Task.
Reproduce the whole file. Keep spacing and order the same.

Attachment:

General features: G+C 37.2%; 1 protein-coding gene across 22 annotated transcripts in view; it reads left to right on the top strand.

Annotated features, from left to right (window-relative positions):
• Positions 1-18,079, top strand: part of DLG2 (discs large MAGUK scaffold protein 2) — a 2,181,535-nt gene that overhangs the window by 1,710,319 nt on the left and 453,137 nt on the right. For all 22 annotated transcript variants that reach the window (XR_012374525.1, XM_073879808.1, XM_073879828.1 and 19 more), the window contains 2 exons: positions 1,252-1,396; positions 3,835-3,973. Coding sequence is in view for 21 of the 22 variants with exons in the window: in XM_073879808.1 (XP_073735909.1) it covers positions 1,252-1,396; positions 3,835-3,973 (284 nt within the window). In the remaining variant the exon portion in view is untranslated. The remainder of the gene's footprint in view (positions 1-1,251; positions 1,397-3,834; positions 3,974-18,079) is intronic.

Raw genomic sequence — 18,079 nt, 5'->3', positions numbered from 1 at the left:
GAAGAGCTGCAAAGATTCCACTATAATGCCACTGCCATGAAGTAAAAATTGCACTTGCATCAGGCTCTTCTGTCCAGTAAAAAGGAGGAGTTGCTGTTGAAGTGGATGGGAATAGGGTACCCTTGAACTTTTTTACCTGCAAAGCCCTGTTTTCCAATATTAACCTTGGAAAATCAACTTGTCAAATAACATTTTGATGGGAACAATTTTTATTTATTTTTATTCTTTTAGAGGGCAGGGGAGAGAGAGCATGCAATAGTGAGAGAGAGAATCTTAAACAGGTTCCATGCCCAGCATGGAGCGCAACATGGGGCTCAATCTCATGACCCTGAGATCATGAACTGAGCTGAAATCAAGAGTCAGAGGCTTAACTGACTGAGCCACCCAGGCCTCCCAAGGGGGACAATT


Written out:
General features: G+C 37.2%; 1 protein-coding gene across 22 annotated transcripts in view; it reads left to right on the top strand.

Annotated features, from left to right (window-relative positions):
• Positions 1-18,079, top strand: part of DLG2 (discs large MAGUK scaffold protein 2) — a 2,181,535-nt gene that overhangs the window by 1,710,319 nt on the left and 453,137 nt on the right. For all 22 annotated transcript variants that reach the window (XR_012374525.1, XM_073879808.1, XM_073879828.1 and 19 more), the window contains 2 exons: positions 1,252-1,396; positions 3,835-3,973. Coding sequence is in view for 21 of the 22 variants with exons in the window: in XM_073879808.1 (XP_073735909.1) it covers positions 1,252-1,396; positions 3,835-3,973 (284 nt within the window). In the remaining variant the exon portion in view is untranslated. The remainder of the gene's footprint in view (positions 1-1,251; positions 1,397-3,834; positions 3,974-18,079) is intronic.

Raw genomic sequence — 18,079 nt, 5'->3', positions numbered from 1 at the left:
GAAGAGCTGCAAAGATTCCACTATAATGCCACTGCCATGAAGTAAAAATTGCACTTGCATCAGGCTCTTCTGTCCAGTAAAAAGGAGGAGTTGCTGTTGAAGTGGATGGGAATAGGGTACCCTTGAACTTTTTTACCTGCAAAGCCCTGTTTTCCAATATTAACCTTGGAAAATCAACTTGTCAAATAACATTTTGATGGGAACAATTTTTATTTATTTTTATTCTTTTAGAGGGCAGGGGAGAGAGAGCATGCAATAGTGAGAGAGAGAATCTTAAACAGGTTCCATGCCCAGCATGGAGCGCAACATGGGGCTCAATCTCATGACCCTGAGATCATGAACTGAGCTGAAATCAAGAGTCAGAGGCTTAACTGACTGAGCCACCCAGGCCTCCCAAGGGGGACAATT